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The Analogue NT or Why Someone Would Drop $500 on a NES Console

So, I was glancing over news from the world of retro video games today and had to do a double take. I’m used to people repackaging or emulating old consoles. Heck, The Retron 5 does exactly this blending a large handful of classic console hardware emulation into one definitive, inexpensive $130 package. There’s also the Retro VGS, a completely brand new retro themed console which is bring cartridge gaming back. Both of those projects are cool because they’re reasonably priced. However, I nearly spit my coffee out when I found out that someone has repacked the guts of the Famicom and NES console into a shiny aluminum box, slapped on some arguably cool feature, and is selling this new NES at $499 a pop!

Analogue NTYou may be wondering what exactly warrants sinking $500 into this system. After all, $500 is a lot of money for a system which ceased production back in 1995. We’ll start with some basics and features for this new take on the NES console. The Analogue NT is a new console with internal hardware from both the NES and Famicom. The system is completely region free (which is pretty awesome), so it accepts cartridges from either the North America or Japanese version of the console. Naturally, since the parts are originals and this is a glorified, heavily modded NES, no emulation is possible here. You must own real cartridges to play on the Analogue NT (though, once again, they can be either NES or Famicom carts).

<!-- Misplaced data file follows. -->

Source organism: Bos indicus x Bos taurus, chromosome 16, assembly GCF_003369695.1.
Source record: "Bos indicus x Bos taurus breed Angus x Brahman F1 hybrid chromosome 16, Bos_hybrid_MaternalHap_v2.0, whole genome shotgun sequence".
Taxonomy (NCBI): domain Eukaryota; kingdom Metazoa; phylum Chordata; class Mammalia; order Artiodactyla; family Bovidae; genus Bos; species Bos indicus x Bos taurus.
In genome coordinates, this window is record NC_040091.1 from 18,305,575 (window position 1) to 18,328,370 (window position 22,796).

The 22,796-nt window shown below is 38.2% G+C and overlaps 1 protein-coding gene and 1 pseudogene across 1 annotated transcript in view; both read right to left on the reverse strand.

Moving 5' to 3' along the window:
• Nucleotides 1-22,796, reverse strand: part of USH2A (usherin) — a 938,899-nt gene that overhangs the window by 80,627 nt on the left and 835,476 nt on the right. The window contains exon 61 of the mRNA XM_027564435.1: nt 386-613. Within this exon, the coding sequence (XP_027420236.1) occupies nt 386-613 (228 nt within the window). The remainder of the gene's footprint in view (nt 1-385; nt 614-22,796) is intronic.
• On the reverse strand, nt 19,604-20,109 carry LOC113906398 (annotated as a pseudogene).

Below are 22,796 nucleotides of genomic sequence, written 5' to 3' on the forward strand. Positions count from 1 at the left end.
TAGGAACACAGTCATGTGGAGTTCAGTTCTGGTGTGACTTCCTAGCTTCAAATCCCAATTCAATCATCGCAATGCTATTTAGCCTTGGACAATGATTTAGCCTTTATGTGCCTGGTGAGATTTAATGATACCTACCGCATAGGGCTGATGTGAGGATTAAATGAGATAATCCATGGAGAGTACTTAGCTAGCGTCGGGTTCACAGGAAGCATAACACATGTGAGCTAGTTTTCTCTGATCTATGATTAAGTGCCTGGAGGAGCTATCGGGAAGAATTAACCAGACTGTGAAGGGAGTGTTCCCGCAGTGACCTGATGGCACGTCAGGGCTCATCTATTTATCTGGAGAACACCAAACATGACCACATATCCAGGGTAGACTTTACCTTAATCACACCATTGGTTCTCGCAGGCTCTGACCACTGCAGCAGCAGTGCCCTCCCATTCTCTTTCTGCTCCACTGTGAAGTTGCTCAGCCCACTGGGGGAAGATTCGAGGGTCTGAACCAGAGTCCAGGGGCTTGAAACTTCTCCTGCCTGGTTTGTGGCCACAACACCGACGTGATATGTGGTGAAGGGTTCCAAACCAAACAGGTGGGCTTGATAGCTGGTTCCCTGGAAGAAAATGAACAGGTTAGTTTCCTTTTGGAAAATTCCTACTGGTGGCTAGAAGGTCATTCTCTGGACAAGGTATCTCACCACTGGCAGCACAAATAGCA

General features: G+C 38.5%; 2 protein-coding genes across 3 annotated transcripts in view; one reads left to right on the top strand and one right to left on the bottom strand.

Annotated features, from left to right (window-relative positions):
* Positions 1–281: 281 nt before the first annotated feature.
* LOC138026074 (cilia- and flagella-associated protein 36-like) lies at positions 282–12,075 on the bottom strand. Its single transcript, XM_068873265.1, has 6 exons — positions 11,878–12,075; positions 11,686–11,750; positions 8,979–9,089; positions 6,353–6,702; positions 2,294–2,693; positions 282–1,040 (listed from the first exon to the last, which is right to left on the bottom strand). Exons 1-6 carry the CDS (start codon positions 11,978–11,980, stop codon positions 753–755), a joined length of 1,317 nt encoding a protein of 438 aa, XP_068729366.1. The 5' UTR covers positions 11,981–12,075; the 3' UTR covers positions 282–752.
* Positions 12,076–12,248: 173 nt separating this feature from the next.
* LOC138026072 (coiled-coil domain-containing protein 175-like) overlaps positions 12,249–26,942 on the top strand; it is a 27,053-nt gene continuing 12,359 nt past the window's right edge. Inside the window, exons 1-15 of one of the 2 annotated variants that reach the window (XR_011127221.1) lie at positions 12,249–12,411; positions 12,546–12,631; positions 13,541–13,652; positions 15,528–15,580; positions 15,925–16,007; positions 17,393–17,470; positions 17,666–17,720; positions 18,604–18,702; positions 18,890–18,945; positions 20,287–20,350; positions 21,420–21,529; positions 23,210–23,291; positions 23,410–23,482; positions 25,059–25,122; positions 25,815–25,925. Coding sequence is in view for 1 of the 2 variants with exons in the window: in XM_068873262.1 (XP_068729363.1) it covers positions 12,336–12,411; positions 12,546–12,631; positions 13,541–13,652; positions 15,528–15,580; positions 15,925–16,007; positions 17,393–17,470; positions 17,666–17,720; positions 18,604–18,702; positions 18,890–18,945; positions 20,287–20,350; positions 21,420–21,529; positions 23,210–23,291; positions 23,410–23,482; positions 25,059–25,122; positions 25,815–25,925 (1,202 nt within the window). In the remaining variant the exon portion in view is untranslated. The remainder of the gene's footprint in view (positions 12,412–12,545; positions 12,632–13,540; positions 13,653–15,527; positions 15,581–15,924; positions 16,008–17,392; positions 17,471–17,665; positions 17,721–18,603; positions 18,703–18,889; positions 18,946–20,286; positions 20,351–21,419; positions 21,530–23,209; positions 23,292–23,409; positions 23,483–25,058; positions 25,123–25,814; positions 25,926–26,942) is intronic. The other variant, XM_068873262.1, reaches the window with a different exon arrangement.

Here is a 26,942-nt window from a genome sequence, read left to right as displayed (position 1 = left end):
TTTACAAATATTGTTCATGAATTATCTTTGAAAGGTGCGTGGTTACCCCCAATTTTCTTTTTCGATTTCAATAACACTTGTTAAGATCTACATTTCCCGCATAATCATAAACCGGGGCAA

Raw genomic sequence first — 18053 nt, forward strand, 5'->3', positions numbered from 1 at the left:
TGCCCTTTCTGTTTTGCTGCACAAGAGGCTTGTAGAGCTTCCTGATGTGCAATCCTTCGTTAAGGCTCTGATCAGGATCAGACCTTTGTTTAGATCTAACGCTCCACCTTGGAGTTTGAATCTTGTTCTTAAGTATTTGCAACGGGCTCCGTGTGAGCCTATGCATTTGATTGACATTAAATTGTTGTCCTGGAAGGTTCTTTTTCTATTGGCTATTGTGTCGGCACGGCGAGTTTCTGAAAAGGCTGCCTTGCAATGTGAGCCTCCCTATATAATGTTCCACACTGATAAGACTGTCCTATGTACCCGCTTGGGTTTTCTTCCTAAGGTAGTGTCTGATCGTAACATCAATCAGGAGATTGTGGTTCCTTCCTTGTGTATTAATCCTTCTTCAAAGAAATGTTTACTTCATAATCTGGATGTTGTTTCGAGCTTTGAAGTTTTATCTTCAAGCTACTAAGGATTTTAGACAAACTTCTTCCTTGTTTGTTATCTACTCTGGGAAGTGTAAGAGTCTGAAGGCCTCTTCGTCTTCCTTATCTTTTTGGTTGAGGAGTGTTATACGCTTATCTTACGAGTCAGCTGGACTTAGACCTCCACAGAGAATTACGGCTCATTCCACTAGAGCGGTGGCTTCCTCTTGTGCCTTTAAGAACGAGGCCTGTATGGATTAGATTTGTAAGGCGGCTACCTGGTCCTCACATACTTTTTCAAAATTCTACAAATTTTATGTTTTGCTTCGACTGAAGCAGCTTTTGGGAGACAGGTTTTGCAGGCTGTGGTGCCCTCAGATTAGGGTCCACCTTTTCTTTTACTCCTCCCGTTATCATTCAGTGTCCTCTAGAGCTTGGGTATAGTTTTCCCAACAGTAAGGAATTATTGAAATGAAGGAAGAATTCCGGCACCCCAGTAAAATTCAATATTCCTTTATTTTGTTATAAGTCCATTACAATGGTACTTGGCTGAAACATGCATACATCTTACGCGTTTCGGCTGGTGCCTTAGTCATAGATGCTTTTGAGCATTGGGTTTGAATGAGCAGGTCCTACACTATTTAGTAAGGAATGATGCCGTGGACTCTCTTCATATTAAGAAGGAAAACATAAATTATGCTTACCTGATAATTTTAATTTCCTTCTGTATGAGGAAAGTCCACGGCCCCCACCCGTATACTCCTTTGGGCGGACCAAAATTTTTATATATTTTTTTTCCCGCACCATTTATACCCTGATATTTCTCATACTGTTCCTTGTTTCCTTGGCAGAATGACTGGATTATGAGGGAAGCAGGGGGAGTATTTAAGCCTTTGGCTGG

The manufacturers of the Analogue NT at www.analogueinteractive.com specifically state that they purposely used a more expensive aluminum box to house the innards of the console. Yes, the cost could have been lower had they used a similar plastic to the original NES console. However, no compromises were made and the solid block of 6061 aluminum contributes to the high price tag. You can probably guess who Analogue Interactive had in mind with this new NES.